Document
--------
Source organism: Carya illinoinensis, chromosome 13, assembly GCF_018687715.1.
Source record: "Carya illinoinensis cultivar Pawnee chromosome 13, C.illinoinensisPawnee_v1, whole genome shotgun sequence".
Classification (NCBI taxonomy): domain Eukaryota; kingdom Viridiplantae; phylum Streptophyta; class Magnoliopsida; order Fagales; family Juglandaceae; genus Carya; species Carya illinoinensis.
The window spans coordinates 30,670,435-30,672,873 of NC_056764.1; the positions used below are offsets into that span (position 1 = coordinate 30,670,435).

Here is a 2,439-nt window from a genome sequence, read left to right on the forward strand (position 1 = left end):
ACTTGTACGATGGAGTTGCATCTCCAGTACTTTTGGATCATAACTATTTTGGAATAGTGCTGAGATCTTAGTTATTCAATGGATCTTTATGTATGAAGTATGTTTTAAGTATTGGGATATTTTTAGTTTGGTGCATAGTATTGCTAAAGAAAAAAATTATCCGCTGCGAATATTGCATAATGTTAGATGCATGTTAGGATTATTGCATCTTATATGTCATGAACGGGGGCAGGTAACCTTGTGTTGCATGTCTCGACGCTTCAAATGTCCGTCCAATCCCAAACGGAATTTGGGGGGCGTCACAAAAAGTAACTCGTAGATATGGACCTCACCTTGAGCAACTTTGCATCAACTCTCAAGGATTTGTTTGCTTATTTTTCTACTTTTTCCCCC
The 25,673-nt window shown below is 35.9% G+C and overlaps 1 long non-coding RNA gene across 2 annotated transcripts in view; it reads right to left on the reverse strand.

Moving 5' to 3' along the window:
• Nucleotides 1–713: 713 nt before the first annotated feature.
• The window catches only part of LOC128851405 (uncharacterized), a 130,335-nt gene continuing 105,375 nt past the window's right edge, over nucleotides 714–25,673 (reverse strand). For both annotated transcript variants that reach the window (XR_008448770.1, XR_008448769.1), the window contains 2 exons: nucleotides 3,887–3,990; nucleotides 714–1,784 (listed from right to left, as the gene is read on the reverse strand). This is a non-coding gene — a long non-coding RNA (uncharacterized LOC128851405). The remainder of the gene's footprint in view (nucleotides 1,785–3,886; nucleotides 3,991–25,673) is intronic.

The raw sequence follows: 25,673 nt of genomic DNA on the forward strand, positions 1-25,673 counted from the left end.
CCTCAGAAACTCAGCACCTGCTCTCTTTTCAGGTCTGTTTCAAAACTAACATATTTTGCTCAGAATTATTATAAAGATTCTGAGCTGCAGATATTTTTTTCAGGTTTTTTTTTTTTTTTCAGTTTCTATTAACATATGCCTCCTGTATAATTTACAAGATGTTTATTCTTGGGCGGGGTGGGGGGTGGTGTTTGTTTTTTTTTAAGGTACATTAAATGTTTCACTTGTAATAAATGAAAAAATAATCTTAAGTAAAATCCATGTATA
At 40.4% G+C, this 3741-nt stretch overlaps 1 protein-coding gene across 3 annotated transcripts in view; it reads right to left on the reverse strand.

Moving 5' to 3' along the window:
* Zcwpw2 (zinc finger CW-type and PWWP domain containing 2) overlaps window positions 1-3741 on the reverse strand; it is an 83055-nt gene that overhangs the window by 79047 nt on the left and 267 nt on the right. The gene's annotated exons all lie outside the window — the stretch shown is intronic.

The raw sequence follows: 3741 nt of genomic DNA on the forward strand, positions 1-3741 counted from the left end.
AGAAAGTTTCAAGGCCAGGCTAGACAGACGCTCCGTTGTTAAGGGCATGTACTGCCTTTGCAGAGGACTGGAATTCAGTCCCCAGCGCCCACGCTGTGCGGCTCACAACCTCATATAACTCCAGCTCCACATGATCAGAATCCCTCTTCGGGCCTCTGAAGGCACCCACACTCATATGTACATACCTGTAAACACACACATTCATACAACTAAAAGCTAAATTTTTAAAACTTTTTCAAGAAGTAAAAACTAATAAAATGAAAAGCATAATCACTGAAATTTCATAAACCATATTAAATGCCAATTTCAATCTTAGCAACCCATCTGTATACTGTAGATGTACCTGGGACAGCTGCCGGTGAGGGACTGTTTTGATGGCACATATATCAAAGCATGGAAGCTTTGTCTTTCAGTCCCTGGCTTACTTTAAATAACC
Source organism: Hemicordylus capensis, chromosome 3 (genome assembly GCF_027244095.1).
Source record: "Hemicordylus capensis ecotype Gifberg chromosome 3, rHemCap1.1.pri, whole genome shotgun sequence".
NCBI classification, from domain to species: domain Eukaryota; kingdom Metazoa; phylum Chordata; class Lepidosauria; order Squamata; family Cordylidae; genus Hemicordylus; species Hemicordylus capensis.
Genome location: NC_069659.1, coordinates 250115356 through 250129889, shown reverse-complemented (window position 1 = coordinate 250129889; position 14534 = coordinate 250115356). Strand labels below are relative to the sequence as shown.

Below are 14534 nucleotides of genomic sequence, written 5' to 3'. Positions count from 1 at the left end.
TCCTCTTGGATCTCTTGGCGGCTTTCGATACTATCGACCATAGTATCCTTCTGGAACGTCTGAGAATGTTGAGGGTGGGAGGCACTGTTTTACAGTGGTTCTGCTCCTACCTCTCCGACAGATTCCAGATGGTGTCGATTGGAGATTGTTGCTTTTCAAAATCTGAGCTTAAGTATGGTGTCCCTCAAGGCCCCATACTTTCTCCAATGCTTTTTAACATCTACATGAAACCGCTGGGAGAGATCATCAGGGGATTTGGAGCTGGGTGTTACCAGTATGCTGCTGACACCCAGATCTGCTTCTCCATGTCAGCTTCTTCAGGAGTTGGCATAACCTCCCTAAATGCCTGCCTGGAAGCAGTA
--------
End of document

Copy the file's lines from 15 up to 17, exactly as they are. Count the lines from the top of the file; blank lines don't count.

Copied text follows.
* Zcwpw2 (zinc finger CW-type and PWWP domain containing 2) overlaps window positions 1-3741 on the reverse strand; it is an 83055-nt gene that overhangs the window by 79047 nt on the left and 267 nt on the right. The gene's annotated exons all lie outside the window — the stretch shown is intronic.

The raw sequence follows: 3741 nt of genomic DNA on the forward strand, positions 1-3741 counted from the left end.
AGAAAGTTTCAAGGCCAGGCTAGACAGACGCTCCGTTGTTAAGGGCATGTACTGCCTTTGCAGAGGACTGGAATTCAGTCCCCAGCGCCCACGCTGTGCGGCTCACAACCTCATATAACTCCAGCTCCACATGATCAGAATCCCTCTTCGGGCCTCTGAAGGCACCCACACTCATATGTACATACCTGTAAACACACACATTCATACAACTAAAAGCTAAATTTTTAAAACTTTTTCAAGAAGTAAAAACTAATAAAATGAAAAGCATAATCACTGAAATTTCATAAACCATATTAAATGCCAATTTCAATCTTAGCAACCCATCTGTATACTGTAGATGTACCTGGGACAGCTGCCGGTGAGGGACTGTTTTGATGGCACATATATCAAAGCATGGAAGCTTTGTCTTTCAGTCCCTGGCTTACTTTAAATAACC